half cents, and it was said that old man Jones had vowed he would
put them to fifteen before he got through. There were a million
and a half of men in the country looking for work, a hundred
thousand of them right in Chicago; and were the packers to let
the union stewards march into their places and bind them to a
contract that would lose them several thousand dollars a day for
a year? Not much!

All this was in June; and before long the question was submitted
to a referendum in the unions, and the decision was for a strike.
It was the same in all the packing house cities; and suddenly the
newspapers and public woke up to face the gruesome spectacle of a
meat famine. All sorts of pleas for a reconsideration were made,
but the packers were obdurate; and all the while they were
reducing wages, and heading off shipments of cattle, and rushing
in wagonloads of mattresses and cots. So the men boiled over,
and one night telegrams went out from the union headquarters to
all the big packing centers--to St. Paul, South Omaha, Sioux
City, St. Joseph, Kansas City, East St. Louis, and New
York--and the next day at noon between fifty and sixty thousand
men drew off their working clothes and marched out of the
factories, and the great "Beef Strike" was on.

Jurgis went to his dinner, and afterward he walked over to see
Mike Scully, who lived in a fine house, upon a street which had
been decently paved and lighted for his especial benefit. Scully
had gone into semiretirement, and looked nervous and worried.
"What do you want?" he demanded, when he saw Jurgis.

"I came to see if maybe you could get me a place during the
strike," the other replied.

And Scully knit his brows and eyed him narrowly. In that
morning's papers Jurgis had read a fierce denunciation of the
packers by Scully, who had declared that if they did not treat
their people better the city authorities would end the matter by
tearing down their plants. Now, therefore, Jurgis was not a
little taken aback when the other demanded suddenly, "See here,
Rudkus, why don't you stick by your job?"

Jurgis started. "Work as a scab?" he cried.

"Why not?" demanded Scully. "What's that to you?"

"But--but--" stammered Jurgis. He had somehow taken it for
granted that he should go out with his union. "The packers need
good men, and need them bad," continued the other, "and they'll
treat a man right that stands by them. Why don't you take your
chance and fix yourself?"

"But," said Jurgis, "how could I ever be of any use to you--in

"You couldn't be it anyhow," said Scully, abruptly.

"Why not?" asked Jurgis.

"Hell, man!" cried the other. "Don't you know you're a
Republican? And do you think I'm always going to elect
Republicans? My brewer has found out already how we served him,
and there is the deuce to pay."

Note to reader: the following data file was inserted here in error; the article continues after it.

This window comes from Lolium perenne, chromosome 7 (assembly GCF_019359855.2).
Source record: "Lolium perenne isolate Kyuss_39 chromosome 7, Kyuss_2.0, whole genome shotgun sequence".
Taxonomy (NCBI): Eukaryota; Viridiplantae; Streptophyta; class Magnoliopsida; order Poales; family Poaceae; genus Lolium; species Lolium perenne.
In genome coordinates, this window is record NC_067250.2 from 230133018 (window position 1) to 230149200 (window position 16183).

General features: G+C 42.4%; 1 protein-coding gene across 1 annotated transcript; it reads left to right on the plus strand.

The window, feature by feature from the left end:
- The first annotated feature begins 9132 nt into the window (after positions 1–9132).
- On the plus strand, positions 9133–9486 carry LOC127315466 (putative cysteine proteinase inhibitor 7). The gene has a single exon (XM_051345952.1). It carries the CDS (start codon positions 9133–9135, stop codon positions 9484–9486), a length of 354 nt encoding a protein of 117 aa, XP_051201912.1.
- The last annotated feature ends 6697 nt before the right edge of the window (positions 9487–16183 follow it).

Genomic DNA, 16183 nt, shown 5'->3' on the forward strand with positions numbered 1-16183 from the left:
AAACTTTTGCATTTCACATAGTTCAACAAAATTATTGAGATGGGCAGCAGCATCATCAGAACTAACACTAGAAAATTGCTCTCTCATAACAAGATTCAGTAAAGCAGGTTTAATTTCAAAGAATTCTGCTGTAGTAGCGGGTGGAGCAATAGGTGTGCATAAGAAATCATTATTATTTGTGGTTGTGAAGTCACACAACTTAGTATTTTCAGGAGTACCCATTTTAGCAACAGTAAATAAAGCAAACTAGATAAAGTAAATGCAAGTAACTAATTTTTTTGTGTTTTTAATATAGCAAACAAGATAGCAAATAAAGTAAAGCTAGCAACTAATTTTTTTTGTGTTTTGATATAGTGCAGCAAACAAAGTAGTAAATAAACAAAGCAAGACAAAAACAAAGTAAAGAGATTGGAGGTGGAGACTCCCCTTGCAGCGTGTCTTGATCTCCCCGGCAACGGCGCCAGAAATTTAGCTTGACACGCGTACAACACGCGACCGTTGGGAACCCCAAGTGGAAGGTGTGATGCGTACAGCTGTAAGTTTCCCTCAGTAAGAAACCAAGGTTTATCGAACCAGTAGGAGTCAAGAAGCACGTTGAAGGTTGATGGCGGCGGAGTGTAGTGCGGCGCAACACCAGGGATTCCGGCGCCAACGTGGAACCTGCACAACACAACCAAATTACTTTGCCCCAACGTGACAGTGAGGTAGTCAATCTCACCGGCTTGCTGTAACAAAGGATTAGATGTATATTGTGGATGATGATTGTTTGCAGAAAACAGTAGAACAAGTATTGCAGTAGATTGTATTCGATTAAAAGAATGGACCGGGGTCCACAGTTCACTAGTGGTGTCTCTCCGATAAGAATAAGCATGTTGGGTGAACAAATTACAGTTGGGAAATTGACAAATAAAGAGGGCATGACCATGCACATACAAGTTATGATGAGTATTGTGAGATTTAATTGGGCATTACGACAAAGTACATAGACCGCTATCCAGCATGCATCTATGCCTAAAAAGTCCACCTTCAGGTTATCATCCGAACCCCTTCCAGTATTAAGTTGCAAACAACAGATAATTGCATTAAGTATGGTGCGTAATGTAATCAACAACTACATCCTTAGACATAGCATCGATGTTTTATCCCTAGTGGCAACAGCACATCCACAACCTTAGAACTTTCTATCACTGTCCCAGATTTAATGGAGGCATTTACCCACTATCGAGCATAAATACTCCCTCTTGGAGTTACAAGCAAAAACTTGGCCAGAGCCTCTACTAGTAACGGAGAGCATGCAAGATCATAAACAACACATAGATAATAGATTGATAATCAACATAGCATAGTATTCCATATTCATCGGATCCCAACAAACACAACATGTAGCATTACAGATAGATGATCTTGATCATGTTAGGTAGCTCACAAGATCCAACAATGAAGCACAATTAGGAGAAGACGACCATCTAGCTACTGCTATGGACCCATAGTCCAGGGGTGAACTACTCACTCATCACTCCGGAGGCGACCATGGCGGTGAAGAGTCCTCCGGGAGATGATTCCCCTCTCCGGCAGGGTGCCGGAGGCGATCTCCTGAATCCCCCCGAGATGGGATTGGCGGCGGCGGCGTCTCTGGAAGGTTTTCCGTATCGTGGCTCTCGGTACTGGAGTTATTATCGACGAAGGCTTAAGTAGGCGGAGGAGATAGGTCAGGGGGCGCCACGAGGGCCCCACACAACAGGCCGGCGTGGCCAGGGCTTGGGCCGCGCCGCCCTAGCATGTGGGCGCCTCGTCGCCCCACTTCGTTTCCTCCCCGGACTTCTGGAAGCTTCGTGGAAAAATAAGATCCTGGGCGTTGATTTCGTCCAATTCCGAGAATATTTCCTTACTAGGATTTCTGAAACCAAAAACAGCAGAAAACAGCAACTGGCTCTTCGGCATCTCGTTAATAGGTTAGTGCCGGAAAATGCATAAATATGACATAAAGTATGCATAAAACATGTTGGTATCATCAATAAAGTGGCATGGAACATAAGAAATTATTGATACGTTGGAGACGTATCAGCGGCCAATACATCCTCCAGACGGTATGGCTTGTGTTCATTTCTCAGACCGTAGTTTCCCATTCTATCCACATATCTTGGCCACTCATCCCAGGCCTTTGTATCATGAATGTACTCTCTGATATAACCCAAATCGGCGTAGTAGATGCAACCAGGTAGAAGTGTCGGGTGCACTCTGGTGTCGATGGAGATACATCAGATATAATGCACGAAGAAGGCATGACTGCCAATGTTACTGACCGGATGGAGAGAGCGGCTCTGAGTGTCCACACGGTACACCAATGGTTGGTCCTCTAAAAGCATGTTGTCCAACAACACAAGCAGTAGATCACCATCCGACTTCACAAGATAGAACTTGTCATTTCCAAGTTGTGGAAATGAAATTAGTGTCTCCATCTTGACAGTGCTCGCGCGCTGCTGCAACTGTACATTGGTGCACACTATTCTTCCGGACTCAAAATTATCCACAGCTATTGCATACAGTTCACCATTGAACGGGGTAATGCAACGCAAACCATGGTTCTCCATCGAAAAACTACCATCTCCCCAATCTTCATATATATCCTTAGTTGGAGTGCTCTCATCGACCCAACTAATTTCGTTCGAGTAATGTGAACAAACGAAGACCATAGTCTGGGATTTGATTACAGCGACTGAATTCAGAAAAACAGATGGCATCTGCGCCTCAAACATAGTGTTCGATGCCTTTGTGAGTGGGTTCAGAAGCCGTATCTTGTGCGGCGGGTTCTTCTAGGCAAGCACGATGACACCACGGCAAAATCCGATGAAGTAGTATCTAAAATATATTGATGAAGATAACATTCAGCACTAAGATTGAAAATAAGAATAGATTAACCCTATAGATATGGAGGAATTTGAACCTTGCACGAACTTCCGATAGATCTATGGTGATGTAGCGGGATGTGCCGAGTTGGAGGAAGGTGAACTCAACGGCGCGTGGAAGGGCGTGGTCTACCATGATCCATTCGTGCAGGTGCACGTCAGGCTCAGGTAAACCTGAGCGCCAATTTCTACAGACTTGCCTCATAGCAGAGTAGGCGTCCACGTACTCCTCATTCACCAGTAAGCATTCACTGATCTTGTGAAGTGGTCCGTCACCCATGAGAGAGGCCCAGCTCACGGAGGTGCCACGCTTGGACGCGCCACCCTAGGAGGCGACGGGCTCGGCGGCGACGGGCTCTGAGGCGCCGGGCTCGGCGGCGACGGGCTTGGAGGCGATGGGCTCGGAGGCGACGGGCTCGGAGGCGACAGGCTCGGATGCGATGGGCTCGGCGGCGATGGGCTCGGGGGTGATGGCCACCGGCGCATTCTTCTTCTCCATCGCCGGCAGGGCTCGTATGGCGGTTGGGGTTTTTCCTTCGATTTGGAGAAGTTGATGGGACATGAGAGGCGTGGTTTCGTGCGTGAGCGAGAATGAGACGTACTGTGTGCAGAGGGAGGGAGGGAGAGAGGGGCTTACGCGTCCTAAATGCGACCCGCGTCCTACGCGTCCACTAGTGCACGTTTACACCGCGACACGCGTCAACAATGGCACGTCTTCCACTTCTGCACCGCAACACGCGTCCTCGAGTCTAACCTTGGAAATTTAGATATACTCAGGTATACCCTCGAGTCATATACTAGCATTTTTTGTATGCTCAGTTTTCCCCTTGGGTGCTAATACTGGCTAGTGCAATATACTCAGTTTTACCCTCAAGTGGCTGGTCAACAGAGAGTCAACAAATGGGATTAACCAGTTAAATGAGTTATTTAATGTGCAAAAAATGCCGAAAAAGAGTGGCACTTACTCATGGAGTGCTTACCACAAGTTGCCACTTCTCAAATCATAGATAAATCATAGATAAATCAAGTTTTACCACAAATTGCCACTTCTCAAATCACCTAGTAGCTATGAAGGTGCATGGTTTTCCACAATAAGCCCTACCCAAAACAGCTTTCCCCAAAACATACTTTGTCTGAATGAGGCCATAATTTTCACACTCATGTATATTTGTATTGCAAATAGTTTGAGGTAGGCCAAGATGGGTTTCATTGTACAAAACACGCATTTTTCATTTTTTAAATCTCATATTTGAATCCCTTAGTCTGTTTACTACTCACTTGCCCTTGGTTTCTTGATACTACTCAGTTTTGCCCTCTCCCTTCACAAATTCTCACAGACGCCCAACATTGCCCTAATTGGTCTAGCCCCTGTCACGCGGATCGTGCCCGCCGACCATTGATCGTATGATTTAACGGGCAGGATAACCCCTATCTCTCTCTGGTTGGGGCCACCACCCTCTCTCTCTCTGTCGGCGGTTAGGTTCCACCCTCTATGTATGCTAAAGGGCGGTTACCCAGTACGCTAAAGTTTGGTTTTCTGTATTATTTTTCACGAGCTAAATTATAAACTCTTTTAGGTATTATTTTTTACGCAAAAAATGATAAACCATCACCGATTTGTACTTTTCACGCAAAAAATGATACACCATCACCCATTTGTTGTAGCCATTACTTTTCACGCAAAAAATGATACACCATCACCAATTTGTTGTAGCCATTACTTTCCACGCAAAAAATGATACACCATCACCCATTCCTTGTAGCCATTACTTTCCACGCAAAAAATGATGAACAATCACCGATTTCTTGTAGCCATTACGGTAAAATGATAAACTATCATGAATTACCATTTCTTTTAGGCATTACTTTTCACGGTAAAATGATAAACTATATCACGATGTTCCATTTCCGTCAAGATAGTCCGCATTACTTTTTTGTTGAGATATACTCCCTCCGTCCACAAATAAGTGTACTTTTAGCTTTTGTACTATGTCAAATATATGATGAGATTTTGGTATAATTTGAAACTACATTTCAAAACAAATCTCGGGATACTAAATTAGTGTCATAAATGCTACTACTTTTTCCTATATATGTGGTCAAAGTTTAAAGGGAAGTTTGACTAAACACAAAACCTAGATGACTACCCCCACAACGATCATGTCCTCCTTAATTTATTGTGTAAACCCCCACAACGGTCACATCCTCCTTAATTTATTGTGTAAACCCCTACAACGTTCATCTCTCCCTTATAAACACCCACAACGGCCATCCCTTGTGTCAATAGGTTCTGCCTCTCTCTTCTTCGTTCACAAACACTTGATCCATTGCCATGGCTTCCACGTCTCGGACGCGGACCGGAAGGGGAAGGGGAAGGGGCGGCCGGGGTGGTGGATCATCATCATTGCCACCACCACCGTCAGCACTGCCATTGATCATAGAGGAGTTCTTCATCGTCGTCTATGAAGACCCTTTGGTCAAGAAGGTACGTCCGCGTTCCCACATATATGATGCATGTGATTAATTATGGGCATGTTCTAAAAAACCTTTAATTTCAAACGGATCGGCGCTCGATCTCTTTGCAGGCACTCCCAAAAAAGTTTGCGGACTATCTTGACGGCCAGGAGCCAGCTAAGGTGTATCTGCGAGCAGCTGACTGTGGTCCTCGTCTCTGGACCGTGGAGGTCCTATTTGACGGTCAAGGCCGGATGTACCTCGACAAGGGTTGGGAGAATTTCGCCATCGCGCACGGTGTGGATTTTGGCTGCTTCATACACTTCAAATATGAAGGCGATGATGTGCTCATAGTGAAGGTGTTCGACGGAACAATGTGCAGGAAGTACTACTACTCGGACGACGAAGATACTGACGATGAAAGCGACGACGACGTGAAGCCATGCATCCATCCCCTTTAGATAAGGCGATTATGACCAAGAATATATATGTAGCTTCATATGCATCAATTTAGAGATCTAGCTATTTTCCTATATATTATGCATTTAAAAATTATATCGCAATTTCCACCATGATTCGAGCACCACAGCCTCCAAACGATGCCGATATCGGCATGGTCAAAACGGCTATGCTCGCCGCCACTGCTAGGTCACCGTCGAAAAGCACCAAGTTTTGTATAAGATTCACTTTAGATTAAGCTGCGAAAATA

Jurgis looked dumfounded. He had never thought of that aspect of
it before. "I could be a Democrat," he said.

"Yes," responded the other, "but not right away; a man can't
change his politics every day. And besides, I don't need
you--there'd be nothing for you to do. And it's a long time to
election day, anyhow; and what are you going to do meantime?"

"I thought I could count on you," began Jurgis.

"Yes," responded Scully, "so you could--I never yet went back on
a friend. But is it fair to leave the job I got you and come to
me for another? I have had a hundred fellows after me today,
and what can I do? I've put seventeen men on the city payroll to
clean streets this one week, and do you think I can keep that up
forever? It wouldn't do for me to tell other men what I tell
you, but you've been on the inside, and you ought to have sense
enough to see for yourself. What have you to gain by a strike?"

"I hadn't thought," said Jurgis.

"Exactly," said Scully, "but you'd better. Take my word for it,
the strike will be over in a few days, and the men will be
beaten; and meantime what you can get out of it will belong to
you. Do you see?"

And Jurgis saw. He went back to the yards, and into the
workroom. The men had left a long line of hogs in various stages
of preparation, and the foreman was directing the feeble efforts
of a score or two of clerks and stenographers and office boys to
finish up the job and get them into the chilling rooms. Jurgis
went straight up to him and announced, "I have come back to work,
Mr. Murphy."

The boss's face lighted up. "Good man!" he cried. "Come ahead!"

"Just a moment," said Jurgis, checking his enthusiasm. "I think
I ought to get a little more wages."

"Yes," replied the other, "of course. What do you want?"

Jurgis had debated on the way. His nerve almost failed him now,
but he clenched his hands. "I think I ought to have' three
dollars a day," he said.

"All right," said the other, promptly; and before the day was out
our friend discovered that the clerks and stenographers and
office boys were getting five dollars a day, and then he could